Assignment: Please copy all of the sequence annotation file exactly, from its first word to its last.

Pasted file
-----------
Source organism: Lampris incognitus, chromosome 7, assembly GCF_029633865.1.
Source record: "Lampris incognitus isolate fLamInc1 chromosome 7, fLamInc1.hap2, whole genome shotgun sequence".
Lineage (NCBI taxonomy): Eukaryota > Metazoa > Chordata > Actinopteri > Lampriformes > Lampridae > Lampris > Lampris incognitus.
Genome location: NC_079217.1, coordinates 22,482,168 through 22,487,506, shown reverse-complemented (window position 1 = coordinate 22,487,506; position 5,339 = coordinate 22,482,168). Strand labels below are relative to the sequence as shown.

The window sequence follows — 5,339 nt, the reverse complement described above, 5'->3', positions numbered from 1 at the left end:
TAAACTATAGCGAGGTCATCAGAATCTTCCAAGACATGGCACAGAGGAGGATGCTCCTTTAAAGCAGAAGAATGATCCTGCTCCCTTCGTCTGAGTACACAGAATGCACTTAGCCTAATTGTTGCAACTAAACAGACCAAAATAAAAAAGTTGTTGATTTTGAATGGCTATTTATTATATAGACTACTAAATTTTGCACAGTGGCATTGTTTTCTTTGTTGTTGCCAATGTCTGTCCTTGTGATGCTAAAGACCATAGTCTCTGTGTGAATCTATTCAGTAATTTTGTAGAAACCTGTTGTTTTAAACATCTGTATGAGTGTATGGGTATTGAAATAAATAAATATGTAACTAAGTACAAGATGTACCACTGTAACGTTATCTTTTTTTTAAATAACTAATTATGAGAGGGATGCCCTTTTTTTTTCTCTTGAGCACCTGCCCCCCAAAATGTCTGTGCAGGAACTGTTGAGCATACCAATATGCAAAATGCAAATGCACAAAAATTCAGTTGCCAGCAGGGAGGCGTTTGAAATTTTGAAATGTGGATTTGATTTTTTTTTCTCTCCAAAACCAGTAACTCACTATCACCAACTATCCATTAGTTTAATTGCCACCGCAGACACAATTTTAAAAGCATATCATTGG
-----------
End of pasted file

Source organism: Lampris incognitus, chromosome 7, assembly GCF_029633865.1.
Source record: "Lampris incognitus isolate fLamInc1 chromosome 7, fLamInc1.hap2, whole genome shotgun sequence".
Lineage (NCBI taxonomy): Eukaryota > Metazoa > Chordata > Actinopteri > Lampriformes > Lampridae > Lampris > Lampris incognitus.
Genome location: NC_079217.1, coordinates 22,482,168 through 22,487,506, shown reverse-complemented (window position 1 = coordinate 22,487,506; position 5,339 = coordinate 22,482,168). Strand labels below are relative to the sequence as shown.

The window sequence follows — 5,339 nt, the reverse complement described above, 5'->3', positions numbered from 1 at the left end:
TAAACTATAGCGAGGTCATCAGAATCTTCCAAGACATGGCACAGAGGAGGATGCTCCTTTAAAGCAGAAGAATGATCCTGCTCCCTTCGTCTGAGTACACAGAATGCACTTAGCCTAATTGTTGCAACTAAACAGACCAAAATAAAAAAGTTGTTGATTTTGAATGGCTATTTATTATATAGACTACTAAATTTTGCACAGTGGCATTGTTTTCTTTGTTGTTGCCAATGTCTGTCCTTGTGATGCTAAAGACCATAGTCTCTGTGTGAATCTATTCAGTAATTTTGTAGAAACCTGTTGTTTTAAACATCTGTATGAGTGTATGGGTATTGAAATAAATAAATATGTAACTAAGTACAAGATGTACCACTGTAACGTTATCTTTTTTTTAAATAACTAATTATGAGAGGGATGCCCTTTTTTTTTCTCTTGAGCACCTGCCCCCCAAAATGTCTGTGCAGGAACTGTTGAGCATACCAATATGCAAAATGCAAATGCACAAAAATTCAGTTGCCAGCAGGGAGGCGTTTGAAATTTTGAAATGTGGATTTGATTTTTTTTTCTCTCCAAAACCAGTAACTCACTATCACCAACTATCCATTAGTTTAATTGCCACCGCAGACACAATTTTAAAAGCATATCATTGG